disabled) are predominant in Mexico City, the State of Mexico
and urban areas; labor exploitation is predominant in Oaxaca,
Chiapas, Chihuahua and Veracruz; trafficking linked to
cultural traditions (parents sell, rent or barter children
for money or business) is prevalent in Oaxaca, Chiapas and
Guerrero; and the sexual exploitation of children and women
is prevalent in Acapulco, Cancun, Puerto Vallarta, Baja
California and Mexico City. Many victims of internal
trafficking in Mexico originated in Tlaxcala.

There are no reliable statistics on the extent of the
trafficking problem. The government and civil society have
expressed interest in conducting national studies on
trafficking, but these initiatives have not been realized.
Certain studies have targeted specific populations or
geographic areas. The National Institute for Women
(INMUJERES) - in collaboration with the Inter-American
Commission for Women, Organization for American States (OAS)
and the International Organization for Migration (IOM) - has
completed and expects to publish imminently a study on
trafficking in the southern region of the country, titled
Q&The Trafficking of Women, Adolescents and Children in
Mexico: An exploratory study in Tapachula, Chiapas.Q8

Some statistics are available on specific trafficking victims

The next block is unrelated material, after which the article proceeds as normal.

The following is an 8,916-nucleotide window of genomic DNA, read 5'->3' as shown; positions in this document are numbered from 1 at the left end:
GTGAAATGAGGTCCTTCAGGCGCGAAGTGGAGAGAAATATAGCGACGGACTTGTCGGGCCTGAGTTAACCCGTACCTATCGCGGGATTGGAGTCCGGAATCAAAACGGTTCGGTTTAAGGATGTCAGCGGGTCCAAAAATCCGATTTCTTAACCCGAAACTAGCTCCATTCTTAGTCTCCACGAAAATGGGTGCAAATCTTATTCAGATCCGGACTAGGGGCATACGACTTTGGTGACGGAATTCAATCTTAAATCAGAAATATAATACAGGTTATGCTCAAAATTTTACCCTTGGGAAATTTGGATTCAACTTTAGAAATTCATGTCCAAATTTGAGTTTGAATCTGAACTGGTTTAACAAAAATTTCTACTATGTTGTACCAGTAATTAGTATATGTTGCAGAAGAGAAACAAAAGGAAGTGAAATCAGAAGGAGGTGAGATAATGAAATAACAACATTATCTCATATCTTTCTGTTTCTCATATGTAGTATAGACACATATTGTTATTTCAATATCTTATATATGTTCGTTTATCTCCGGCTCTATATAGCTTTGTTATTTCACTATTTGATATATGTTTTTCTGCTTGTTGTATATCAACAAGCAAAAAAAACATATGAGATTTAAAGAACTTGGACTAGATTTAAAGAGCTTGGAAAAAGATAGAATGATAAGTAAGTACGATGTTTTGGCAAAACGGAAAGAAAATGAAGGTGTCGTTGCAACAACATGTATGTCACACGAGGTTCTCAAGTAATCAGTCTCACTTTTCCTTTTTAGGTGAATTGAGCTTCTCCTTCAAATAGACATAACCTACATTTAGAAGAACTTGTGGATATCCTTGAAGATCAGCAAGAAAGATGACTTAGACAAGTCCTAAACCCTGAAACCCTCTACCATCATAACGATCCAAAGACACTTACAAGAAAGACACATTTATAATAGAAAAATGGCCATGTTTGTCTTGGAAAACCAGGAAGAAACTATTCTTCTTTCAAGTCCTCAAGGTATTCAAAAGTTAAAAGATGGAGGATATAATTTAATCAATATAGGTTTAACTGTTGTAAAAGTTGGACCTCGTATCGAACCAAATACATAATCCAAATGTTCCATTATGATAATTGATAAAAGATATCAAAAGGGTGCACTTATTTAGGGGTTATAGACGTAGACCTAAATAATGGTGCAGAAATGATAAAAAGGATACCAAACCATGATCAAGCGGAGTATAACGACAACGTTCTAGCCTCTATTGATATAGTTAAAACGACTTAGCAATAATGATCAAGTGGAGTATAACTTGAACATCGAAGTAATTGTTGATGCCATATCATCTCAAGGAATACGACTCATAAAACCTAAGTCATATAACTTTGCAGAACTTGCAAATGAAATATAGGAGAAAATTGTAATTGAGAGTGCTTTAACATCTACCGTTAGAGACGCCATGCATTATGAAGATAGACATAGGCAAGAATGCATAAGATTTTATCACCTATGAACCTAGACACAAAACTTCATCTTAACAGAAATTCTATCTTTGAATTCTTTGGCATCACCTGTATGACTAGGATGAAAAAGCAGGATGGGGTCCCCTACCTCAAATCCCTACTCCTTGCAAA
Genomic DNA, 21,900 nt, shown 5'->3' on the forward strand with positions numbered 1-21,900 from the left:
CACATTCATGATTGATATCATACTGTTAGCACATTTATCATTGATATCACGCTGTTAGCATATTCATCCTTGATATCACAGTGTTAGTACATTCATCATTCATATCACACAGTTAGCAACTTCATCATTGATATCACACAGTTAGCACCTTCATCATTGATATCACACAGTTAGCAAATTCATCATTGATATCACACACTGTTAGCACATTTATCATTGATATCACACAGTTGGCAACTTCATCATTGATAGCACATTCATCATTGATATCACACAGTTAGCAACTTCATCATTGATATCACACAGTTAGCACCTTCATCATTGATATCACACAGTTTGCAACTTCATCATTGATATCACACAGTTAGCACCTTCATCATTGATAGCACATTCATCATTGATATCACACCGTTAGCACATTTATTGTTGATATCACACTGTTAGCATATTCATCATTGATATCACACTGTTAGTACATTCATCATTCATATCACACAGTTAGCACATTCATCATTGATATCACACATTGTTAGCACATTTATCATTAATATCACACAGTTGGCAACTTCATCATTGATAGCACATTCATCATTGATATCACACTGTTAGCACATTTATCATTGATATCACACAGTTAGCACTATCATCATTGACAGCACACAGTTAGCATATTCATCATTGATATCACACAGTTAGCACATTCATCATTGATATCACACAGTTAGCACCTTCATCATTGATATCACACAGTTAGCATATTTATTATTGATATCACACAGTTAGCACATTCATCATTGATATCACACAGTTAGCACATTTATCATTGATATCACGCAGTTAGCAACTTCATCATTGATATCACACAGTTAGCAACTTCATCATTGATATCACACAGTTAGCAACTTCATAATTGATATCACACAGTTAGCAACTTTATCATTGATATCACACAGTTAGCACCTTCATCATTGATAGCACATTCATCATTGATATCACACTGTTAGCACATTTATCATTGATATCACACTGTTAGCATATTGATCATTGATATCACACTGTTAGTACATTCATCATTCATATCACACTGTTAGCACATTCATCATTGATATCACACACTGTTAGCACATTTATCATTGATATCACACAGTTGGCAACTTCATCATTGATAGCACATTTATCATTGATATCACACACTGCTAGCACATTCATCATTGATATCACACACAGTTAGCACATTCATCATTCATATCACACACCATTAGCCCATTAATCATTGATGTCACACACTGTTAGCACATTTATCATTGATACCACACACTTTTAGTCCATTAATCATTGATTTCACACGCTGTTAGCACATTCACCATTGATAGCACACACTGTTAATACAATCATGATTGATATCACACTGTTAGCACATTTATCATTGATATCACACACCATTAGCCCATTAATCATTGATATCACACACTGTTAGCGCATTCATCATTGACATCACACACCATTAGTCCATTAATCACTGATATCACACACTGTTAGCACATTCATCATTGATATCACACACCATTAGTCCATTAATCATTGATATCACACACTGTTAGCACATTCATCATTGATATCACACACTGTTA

and generally vulnerable populations. Mexico's family
welfare agency, Desarollo Integral de la Familia (DIF),
reported in July 2006 that approximately 20 thousand Mexican
children are sexually exploited each year. This is an
increase from an annual estimate of 16 thousand sexually
exploited children according to the study "Stolen
Childhood," published in 2000 by DIF, UNICEF and the Centro
de Investigaciones y Estudios en Antropologia Social
(Ciesas). The INM reported that approximately 180,000
migrants, the vast majority from Central America, were
detained in 2006; approximately 30 thousand were women and
two thousand were minors. However, perhaps up to half a
million in total crossed the border during the year.

MEXICO 00001196 003 OF 009



Other information on trafficking patterns that are available
come from NGOs or academics; though, most often these reports
tend to contain more anecdotal evidence than concrete
statistics. In the April 2006 report by the UN Office on
Drugs and Crime (UNODC), "Trafficking in Persons: Global
Patterns," Mexico was ranked "high" (4 on a scale of 5) in
the incidence of reporting of origin countries; "high" (4
on a scale of 5) in the incidence of reporting of transit
countries; and "medium" (3 on a scale of 5) in the
incidence of reporting of destination countries.

The populations most vulnerable to trafficking tend to be
women and children (both boys and girls), undocumented
migrants (most often from Central America), as well as
indigenous groups.



6. (SBU) QUESTION B. Please provide a general overview of the
trafficking situation in the country and any changes since
the last TIP report (e.g. changes in direction). Also
briefly explain the political will to address trafficking in
persons. Other items to address may include: what kind of
conditions are the victims trafficked into? Which
populations are targeted by the traffickers? Who are the
traffickers? What methods are used to approach victims? (are
they offered lucrative jobs, sold by their families,
approached by friends of friends, etc.?) What methods are
used to move the victims (e.g., are false documents being
used?).

POST RESPONSE: Political will to address the problem is high,
evidenced by actions taken by the federal and state
governments since the last TIP report. Three states passed